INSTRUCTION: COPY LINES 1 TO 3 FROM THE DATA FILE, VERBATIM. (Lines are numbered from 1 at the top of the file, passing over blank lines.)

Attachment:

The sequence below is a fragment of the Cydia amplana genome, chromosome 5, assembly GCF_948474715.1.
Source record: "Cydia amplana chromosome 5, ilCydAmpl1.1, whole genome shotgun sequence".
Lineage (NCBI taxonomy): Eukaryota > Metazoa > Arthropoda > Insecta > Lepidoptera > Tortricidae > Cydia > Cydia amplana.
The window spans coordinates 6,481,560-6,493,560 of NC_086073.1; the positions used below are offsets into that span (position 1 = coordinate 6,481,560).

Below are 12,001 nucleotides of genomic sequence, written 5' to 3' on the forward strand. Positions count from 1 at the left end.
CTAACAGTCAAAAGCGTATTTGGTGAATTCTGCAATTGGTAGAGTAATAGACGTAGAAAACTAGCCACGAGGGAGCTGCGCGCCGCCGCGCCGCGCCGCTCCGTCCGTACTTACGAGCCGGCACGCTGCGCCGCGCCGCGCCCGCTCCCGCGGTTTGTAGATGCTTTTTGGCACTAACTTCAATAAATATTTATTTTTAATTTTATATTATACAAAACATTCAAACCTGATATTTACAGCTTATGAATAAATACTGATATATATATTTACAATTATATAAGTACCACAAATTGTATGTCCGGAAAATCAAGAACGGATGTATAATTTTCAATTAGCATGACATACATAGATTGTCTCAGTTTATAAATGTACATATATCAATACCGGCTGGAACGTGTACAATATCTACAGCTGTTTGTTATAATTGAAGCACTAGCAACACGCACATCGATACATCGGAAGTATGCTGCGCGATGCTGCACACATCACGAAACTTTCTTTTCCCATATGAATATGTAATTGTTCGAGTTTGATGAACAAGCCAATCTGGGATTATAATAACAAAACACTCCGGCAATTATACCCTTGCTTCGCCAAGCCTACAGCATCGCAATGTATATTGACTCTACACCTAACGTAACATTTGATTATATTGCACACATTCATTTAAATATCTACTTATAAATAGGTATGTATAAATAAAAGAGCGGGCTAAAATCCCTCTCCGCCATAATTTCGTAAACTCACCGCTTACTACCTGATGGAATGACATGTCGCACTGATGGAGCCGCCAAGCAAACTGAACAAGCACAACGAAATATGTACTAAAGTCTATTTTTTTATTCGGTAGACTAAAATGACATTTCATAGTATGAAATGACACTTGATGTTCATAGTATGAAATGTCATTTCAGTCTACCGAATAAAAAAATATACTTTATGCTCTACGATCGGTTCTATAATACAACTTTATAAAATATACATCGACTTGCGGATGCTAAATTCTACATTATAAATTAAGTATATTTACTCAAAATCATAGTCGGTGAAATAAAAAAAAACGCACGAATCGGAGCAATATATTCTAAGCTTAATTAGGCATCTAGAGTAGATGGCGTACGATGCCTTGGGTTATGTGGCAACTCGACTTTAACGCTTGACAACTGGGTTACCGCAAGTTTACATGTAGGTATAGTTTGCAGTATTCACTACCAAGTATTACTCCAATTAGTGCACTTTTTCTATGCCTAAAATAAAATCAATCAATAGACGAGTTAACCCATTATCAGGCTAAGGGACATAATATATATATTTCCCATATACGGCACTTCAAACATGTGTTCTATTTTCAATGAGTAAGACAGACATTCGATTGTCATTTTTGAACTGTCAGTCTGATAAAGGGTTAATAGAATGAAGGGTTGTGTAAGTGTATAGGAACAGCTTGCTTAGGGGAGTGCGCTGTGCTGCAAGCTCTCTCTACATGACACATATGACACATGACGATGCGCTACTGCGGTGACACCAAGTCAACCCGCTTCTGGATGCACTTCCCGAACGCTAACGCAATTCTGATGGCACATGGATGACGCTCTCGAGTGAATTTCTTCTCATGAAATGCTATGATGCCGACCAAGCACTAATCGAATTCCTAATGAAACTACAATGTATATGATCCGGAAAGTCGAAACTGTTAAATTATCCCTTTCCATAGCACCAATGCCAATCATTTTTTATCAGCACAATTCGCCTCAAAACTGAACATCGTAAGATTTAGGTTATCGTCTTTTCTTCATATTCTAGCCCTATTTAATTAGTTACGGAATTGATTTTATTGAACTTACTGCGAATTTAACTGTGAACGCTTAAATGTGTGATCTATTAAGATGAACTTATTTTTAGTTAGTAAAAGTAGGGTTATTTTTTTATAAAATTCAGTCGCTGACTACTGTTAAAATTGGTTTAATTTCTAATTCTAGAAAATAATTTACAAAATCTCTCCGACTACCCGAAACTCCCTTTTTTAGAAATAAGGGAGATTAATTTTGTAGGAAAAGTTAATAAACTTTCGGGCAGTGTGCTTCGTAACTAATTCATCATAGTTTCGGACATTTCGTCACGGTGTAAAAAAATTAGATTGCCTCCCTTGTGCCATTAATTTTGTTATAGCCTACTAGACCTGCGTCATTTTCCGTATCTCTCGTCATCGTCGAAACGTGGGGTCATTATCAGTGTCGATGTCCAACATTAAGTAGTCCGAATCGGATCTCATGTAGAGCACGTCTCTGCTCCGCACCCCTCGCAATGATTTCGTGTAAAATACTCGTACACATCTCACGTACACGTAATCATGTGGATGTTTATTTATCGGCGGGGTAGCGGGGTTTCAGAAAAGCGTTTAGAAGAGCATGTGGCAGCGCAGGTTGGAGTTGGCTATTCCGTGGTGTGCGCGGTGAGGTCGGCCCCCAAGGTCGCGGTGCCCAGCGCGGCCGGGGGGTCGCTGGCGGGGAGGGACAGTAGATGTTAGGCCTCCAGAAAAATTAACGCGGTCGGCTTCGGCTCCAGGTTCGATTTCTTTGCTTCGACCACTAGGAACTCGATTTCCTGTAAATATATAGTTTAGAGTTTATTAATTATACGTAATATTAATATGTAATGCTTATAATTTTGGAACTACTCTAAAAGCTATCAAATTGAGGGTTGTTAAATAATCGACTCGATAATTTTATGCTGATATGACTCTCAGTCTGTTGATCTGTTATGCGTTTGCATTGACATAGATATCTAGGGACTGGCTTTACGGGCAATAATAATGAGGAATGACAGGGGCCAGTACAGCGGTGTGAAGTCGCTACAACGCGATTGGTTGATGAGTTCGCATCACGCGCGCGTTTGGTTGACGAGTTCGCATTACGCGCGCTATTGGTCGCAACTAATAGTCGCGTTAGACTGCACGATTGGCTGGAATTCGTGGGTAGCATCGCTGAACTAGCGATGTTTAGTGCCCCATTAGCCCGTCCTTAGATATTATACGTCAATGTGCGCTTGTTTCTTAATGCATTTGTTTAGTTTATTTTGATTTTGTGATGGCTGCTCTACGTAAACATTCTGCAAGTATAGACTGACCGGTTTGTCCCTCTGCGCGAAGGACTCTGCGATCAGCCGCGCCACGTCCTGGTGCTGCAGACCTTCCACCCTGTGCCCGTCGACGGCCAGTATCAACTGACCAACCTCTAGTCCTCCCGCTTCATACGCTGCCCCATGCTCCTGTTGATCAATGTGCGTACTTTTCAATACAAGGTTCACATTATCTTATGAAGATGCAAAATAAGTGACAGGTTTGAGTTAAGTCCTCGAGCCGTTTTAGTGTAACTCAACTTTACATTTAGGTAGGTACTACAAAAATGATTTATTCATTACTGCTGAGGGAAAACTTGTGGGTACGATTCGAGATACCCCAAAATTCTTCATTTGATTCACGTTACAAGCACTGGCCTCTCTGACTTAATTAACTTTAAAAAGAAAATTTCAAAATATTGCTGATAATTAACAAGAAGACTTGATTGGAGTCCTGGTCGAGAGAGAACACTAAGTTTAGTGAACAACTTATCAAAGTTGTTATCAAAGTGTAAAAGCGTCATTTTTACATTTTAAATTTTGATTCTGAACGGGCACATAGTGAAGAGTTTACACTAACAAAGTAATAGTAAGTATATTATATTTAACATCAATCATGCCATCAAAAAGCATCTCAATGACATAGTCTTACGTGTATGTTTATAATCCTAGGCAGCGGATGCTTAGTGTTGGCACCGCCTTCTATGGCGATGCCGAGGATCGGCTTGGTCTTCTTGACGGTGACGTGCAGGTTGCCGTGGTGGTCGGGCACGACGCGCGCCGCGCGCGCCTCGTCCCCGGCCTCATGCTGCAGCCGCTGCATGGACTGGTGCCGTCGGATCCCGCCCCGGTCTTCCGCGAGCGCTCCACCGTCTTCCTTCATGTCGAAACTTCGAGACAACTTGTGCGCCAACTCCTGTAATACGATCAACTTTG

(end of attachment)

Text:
The sequence below is a fragment of the Cydia amplana genome, chromosome 5, assembly GCF_948474715.1.
Source record: "Cydia amplana chromosome 5, ilCydAmpl1.1, whole genome shotgun sequence".
Lineage (NCBI taxonomy): Eukaryota > Metazoa > Arthropoda > Insecta > Lepidoptera > Tortricidae > Cydia > Cydia amplana.